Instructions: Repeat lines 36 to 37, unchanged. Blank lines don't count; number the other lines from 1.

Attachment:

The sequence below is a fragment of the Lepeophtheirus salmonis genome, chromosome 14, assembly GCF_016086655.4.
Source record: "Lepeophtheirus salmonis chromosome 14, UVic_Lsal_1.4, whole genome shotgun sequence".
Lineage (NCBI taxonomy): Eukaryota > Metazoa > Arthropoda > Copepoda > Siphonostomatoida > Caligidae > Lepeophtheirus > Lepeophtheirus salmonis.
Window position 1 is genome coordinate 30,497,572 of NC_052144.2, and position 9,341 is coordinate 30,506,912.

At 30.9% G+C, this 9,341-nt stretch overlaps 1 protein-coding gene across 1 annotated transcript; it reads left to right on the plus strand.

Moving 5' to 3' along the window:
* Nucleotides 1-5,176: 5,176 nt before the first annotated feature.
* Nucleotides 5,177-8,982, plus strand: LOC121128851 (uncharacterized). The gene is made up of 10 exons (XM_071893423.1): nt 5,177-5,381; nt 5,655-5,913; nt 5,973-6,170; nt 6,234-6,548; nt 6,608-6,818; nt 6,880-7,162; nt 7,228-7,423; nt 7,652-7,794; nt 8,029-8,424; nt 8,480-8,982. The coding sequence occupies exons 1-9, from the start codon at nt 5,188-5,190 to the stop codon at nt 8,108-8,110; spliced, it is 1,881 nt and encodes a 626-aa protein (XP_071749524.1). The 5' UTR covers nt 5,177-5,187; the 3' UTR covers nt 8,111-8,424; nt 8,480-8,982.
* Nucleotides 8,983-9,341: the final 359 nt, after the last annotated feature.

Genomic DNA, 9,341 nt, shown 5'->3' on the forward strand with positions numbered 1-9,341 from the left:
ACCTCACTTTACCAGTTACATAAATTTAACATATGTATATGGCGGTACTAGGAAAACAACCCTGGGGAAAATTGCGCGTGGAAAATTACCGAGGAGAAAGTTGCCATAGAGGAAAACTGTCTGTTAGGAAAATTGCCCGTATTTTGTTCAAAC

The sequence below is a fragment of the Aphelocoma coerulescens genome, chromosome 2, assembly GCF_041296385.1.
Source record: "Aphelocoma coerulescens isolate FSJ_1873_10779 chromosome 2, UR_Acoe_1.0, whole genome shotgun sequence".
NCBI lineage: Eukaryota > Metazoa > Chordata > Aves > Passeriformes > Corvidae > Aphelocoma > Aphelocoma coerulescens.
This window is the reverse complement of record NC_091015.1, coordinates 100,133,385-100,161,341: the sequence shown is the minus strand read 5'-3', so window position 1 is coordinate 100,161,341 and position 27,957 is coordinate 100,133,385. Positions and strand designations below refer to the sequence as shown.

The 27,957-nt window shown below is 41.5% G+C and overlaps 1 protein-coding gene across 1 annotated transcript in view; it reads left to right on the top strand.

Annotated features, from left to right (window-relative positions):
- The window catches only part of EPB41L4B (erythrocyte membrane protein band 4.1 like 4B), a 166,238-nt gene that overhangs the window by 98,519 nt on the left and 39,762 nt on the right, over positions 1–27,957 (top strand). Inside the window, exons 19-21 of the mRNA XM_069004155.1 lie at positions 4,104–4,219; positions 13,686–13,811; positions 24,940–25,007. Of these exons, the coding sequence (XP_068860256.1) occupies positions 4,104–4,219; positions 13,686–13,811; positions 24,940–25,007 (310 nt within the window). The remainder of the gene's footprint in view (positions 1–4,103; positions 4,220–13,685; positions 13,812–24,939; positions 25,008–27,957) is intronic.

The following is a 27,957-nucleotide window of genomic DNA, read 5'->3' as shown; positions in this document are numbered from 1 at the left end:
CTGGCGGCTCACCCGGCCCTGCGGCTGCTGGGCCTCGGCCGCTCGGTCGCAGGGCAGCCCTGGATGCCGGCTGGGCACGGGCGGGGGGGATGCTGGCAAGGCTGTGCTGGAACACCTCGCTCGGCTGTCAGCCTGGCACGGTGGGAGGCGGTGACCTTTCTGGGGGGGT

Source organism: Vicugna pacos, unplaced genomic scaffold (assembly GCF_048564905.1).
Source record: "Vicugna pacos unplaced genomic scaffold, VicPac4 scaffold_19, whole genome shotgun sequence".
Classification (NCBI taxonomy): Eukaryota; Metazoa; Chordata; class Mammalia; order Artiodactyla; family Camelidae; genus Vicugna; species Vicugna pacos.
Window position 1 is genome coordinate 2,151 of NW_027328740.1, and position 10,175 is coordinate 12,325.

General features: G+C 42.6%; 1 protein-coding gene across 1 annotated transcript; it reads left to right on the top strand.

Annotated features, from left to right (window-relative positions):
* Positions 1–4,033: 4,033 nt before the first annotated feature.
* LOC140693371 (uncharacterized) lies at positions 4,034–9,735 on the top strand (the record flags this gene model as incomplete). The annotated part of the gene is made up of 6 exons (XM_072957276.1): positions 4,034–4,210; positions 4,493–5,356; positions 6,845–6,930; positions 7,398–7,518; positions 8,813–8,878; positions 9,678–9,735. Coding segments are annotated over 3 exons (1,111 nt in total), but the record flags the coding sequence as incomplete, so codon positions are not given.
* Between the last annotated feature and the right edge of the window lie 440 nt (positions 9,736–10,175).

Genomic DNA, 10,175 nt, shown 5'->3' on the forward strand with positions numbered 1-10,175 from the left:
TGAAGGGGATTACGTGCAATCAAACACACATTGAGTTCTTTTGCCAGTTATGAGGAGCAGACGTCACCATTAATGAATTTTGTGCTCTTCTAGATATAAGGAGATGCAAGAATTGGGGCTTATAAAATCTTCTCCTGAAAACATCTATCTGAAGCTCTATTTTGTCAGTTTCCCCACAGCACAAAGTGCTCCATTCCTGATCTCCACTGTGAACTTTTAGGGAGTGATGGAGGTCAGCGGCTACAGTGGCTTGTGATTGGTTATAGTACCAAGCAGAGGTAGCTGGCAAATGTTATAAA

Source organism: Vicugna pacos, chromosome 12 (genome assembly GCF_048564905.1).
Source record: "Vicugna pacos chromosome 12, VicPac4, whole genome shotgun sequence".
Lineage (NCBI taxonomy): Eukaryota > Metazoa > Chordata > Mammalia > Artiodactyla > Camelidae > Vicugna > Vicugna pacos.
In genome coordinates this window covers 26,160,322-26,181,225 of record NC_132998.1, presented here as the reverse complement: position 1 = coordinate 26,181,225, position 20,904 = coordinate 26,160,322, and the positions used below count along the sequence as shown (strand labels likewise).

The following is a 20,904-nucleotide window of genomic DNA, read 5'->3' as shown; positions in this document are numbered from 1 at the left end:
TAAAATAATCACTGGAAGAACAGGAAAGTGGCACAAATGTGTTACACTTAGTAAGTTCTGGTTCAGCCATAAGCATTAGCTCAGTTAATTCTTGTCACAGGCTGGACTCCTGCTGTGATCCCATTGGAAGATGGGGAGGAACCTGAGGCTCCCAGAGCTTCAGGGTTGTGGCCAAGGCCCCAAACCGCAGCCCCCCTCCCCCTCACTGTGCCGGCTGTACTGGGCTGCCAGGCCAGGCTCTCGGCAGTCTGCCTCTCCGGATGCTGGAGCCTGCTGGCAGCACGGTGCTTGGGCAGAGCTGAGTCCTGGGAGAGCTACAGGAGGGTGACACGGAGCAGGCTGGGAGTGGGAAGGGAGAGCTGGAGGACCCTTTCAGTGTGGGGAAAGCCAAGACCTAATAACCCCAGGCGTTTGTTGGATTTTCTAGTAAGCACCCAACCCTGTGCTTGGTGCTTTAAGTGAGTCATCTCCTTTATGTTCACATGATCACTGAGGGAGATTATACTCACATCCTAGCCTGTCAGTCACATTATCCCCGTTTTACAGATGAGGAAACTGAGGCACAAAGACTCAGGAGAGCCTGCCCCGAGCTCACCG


The following is a 20,904-nucleotide window of genomic DNA, read 5'->3' as shown; positions in this document are numbered from 1 at the left end:
TAAAATAATCACTGGAAGAACAGGAAAGTGGCACAAATGTGTTACACTTAGTAAGTTCTGGTTCAGCCATAAGCATTAGCTCAGTTAATTCTTGTCACAGGCTGGACTCCTGCTGTGATCCCATTGGAAGATGGGGAGGAACCTGAGGCTCCCAGAGCTTCAGGGTTGTGGCCAAGGCCCCAAACCGCAGCCCCCCTCCCCCTCACTGTGCCGGCTGTACTGGGCTGCCAGGCCAGGCTCTCGGCAGTCTGCCTCTCCGGATGCTGGAGCCTGCTGGCAGCACGGTGCTTGGGCAGAGCTGAGTCCTGGGAGAGCTACAGGAGGGTGACACGGAGCAGGCTGGGAGTGGGAAGGGAGAGCTGGAGGACCCTTTCAGTGTGGGGAAAGCCAAGACCTAATAACCCCAGGCGTTTGTTGGATTTTCTAGTAAGCACCCAACCCTGTGCTTGGTGCTTTAAGTGAGTCATCTCCTTTATGTTCACATGATCACTGAGGGAGATTATACTCACATCCTAGCCTGTCAGTCACATTATCCCCGTTTTACAGATGAGGAAACTGAGGCACAAAGACTCAGGAGAGCCTGCCCCGAGCTCACCG